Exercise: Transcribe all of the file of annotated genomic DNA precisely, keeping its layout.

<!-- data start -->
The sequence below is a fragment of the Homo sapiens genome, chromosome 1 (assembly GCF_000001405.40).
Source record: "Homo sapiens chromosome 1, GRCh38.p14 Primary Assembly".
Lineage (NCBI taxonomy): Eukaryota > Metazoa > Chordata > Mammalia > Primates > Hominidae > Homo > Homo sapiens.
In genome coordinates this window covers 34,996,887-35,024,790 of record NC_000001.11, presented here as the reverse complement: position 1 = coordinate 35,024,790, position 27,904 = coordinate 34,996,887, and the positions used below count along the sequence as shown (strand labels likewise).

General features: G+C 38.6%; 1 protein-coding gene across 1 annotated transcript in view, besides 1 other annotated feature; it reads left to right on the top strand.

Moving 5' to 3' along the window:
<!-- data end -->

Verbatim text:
The sequence below is a fragment of the Homo sapiens genome, chromosome 1 (assembly GCF_000001405.40).
Source record: "Homo sapiens chromosome 1, GRCh38.p14 Primary Assembly".
Lineage (NCBI taxonomy): Eukaryota > Metazoa > Chordata > Mammalia > Primates > Hominidae > Homo > Homo sapiens.
In genome coordinates this window covers 34,996,887-35,024,790 of record NC_000001.11, presented here as the reverse complement: position 1 = coordinate 35,024,790, position 27,904 = coordinate 34,996,887, and the positions used below count along the sequence as shown (strand labels likewise).

General features: G+C 38.6%; 1 protein-coding gene across 1 annotated transcript in view, besides 1 other annotated feature; it reads left to right on the top strand.

Moving 5' to 3' along the window: